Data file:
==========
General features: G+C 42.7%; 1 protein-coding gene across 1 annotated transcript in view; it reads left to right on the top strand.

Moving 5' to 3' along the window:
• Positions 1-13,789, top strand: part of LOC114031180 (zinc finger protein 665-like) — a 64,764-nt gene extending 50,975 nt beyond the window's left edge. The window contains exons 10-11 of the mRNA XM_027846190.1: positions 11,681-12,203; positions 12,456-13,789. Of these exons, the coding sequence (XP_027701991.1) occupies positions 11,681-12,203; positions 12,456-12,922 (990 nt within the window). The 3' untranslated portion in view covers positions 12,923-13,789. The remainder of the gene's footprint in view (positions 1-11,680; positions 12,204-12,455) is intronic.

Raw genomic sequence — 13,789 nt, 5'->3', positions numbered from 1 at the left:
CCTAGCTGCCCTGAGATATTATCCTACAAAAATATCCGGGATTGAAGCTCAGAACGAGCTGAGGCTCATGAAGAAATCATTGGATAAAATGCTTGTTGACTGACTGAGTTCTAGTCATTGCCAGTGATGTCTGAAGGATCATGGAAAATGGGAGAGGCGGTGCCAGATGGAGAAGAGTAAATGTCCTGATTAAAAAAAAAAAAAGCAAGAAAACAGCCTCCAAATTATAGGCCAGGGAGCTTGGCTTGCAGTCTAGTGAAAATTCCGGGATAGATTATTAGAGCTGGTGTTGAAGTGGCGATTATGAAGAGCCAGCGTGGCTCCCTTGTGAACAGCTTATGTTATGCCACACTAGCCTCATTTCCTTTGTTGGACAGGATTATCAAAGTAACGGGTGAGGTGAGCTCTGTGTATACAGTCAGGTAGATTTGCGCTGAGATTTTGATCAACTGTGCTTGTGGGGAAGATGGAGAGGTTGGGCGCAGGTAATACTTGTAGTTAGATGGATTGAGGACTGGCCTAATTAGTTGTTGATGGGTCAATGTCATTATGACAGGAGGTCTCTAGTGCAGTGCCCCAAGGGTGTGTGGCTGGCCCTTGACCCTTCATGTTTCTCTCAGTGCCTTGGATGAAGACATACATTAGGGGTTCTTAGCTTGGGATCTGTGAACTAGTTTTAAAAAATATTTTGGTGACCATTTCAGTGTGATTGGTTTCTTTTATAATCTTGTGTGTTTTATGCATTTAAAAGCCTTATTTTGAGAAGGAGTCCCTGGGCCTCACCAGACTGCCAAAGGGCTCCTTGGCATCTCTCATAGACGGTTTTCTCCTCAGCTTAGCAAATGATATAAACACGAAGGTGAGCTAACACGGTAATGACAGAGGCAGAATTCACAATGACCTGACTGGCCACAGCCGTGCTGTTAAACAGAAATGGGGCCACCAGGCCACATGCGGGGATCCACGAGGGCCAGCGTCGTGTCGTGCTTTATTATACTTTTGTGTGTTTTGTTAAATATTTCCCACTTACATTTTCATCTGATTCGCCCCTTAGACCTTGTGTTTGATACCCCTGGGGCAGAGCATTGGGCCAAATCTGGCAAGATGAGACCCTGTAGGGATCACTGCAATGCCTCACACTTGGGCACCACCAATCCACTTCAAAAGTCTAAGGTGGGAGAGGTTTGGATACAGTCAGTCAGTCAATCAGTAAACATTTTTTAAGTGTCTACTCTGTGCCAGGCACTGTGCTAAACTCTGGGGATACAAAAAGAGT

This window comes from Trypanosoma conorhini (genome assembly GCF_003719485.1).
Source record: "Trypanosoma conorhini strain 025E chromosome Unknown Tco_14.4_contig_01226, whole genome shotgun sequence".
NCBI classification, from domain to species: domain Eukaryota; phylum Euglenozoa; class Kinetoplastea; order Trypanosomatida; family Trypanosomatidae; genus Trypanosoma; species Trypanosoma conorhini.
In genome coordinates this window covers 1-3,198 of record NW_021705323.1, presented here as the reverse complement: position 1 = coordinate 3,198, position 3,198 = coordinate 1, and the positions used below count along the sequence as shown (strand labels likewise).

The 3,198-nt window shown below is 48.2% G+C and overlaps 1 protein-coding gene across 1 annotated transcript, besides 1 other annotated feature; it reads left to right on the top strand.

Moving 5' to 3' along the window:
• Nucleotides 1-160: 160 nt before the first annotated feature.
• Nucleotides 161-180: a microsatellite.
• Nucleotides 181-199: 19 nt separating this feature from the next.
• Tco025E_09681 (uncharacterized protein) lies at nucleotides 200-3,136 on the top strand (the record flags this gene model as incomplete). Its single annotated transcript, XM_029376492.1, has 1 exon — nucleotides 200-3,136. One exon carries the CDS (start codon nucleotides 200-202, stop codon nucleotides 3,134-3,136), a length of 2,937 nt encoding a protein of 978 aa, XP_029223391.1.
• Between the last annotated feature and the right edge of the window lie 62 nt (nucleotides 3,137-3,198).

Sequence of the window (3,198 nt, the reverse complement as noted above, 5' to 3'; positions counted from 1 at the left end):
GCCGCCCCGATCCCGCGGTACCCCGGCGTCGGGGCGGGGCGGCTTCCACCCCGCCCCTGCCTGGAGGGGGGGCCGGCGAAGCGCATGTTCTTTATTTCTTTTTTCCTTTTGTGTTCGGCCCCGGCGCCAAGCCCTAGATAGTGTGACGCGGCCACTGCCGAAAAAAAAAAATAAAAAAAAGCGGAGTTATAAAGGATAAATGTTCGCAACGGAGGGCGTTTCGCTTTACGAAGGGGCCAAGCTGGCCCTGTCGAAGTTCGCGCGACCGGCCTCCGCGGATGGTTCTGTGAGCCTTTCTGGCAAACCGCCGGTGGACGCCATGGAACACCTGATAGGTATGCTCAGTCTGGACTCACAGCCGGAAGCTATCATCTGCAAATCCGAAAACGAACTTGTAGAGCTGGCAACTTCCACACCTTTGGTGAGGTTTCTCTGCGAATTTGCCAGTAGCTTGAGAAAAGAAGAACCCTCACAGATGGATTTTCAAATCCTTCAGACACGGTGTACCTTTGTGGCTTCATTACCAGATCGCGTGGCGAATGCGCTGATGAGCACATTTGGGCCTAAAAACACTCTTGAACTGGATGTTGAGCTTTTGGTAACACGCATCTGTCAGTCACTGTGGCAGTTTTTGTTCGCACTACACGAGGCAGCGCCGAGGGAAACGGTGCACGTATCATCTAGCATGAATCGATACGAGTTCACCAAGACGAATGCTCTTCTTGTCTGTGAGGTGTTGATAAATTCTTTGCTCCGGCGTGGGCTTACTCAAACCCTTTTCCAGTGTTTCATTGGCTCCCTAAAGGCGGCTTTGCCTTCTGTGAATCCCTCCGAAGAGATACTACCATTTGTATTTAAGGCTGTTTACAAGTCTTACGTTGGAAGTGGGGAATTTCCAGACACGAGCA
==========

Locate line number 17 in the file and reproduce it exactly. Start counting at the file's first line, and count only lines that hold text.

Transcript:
Sequence of the window (3,198 nt, the reverse complement as noted above, 5' to 3'; positions counted from 1 at the left end):